If you've ever considered putting medicine such as Calpol in your baby's bottle, my advice is you is that you really shouldn't do it.


While it's not necessarily unsafe to give your baby medicine this way, the key reason to avoid doing it is that you can't be certain how much of the medicine you've measured out your baby is actually swallowing. This is also true if you put the medicine into a beaker with some juice. Remember: because you give a medicine such as Calpol to ease pain or reduce fever, you do need to give your baby the right dose to make it fully effective.

If your baby is unwell or off colour, they may not drink as much as they usually do. And it they only take, say, two-thirds of their normal feed, you will be unsure if they've taken the whole dose of the medicine or not
Dr Philippa Kaye, expert GP and mum of 3

I totally get that giving your baby medicine can be a tricky operation. They might spit it out if you try to give it with a syringe, for example. But there are other – better – options you can try instead of putting it in their bottle.

How should I give my baby medicine instead of putting it in their bottle?

Don't give up on the syringe straightaway.

The easiest way to give medicine with a syringe is to put it in to one side, between your baby's cheek and bottom gum. They are far less likely to spit it out that way.

Only push small amounts into your baby's mouth at a time (giving too much at once may make your baby choke or feel like they're going to choke). And always remember to allow your baby to swallow before pushing the plunger further.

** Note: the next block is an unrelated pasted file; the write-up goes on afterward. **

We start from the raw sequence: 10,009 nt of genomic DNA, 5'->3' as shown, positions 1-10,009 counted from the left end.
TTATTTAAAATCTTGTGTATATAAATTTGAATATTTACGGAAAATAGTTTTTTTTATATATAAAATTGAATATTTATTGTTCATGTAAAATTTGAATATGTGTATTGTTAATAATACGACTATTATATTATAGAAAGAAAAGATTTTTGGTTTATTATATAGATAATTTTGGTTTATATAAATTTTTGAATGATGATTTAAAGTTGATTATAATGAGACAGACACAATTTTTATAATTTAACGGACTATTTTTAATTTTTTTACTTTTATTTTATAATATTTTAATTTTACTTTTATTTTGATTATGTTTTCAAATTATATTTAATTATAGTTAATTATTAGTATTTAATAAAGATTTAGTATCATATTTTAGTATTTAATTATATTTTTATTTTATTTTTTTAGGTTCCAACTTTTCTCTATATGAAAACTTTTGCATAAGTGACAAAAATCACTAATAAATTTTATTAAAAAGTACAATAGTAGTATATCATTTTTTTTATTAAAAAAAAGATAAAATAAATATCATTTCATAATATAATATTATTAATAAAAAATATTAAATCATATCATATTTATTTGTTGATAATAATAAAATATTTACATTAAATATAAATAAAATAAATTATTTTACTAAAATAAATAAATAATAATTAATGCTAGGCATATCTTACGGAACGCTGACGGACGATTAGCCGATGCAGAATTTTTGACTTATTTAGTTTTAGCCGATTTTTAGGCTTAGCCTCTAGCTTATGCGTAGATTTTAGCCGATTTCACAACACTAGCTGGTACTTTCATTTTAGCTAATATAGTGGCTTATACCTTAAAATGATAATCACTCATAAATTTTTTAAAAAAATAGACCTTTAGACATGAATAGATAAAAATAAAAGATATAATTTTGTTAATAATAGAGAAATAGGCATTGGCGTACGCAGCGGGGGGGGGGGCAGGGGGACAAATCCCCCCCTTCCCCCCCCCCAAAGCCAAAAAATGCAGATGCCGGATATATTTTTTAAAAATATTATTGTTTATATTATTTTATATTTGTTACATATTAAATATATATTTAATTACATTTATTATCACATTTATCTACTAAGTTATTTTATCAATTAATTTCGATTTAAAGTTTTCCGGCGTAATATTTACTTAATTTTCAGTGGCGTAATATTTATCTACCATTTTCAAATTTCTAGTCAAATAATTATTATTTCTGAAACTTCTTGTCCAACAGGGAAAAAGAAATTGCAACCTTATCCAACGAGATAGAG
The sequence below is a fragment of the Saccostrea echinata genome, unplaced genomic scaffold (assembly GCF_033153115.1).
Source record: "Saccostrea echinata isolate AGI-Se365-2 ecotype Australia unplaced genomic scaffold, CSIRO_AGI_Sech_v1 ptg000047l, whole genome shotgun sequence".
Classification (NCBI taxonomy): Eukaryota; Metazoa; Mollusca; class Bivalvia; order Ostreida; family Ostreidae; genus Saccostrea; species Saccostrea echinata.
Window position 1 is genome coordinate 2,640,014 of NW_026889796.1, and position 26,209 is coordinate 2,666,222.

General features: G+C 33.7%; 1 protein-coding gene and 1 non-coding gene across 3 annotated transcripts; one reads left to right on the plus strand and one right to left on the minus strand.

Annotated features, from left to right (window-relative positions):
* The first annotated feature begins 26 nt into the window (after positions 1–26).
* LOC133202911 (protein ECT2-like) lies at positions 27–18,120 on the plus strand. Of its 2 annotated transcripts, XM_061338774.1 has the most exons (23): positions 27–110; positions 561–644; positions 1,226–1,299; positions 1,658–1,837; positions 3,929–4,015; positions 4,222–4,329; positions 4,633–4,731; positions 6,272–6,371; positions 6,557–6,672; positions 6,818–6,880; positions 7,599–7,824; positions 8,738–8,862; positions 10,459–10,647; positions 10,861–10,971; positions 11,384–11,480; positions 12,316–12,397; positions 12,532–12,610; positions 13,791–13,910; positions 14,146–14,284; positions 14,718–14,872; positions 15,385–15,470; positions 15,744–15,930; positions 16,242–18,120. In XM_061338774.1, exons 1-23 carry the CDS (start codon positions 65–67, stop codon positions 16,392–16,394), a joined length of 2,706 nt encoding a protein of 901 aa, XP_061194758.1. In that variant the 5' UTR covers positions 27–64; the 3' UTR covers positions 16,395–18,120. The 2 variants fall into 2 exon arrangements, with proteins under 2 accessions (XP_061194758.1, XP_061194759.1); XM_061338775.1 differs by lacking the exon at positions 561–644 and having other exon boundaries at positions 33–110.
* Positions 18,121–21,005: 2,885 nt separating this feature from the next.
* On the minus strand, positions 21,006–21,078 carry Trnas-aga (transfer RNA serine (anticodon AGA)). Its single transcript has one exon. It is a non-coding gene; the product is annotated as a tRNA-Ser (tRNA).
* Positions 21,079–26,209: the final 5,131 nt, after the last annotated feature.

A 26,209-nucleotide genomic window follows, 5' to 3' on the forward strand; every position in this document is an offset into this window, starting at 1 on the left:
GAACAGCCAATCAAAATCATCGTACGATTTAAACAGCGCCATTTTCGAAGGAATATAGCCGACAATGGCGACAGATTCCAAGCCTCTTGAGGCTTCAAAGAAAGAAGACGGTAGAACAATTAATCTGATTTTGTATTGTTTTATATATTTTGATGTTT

And if your baby is older and weaned onto solid food, this is one of those occasions when it's absolutely fine to bribe them with the promise of a lovely food or drink (or both!) treat afterwards.


What else can I try if using the syringe is working?

If your baby really doesn't want to take medicine from a syringe, you could:

  • Try a different flavour of the medicine (if there is one)
  • Let your baby hold the syringe themselves, so they feel they have some control
  • Mix the correct dose of medicine with a (very) small amount of formula or juice before drawing it up into the syringe
  • Disguise the syringe by popping it into a bottle teat, so that your baby sees the teat, not the syringe – and then you can gently push the medicine through the teat's holes into your baby's mouth.

Pics: Getty Images


About our expert GP Philippa Kaye

Dr Philippa Kaye works as a GP in both NHS and private practice. She attended Downing College, Cambridge, then took medical studies at Guy's, King's and St Thomas's medical schools in London, training in paediatrics, gynaecology, care of the elderly, acute medicine, psychiatry and general practice. Dr Philippa has also written a number of books, including ones on child health, diabetes in childhood and adolescence. She is a mum of 3.

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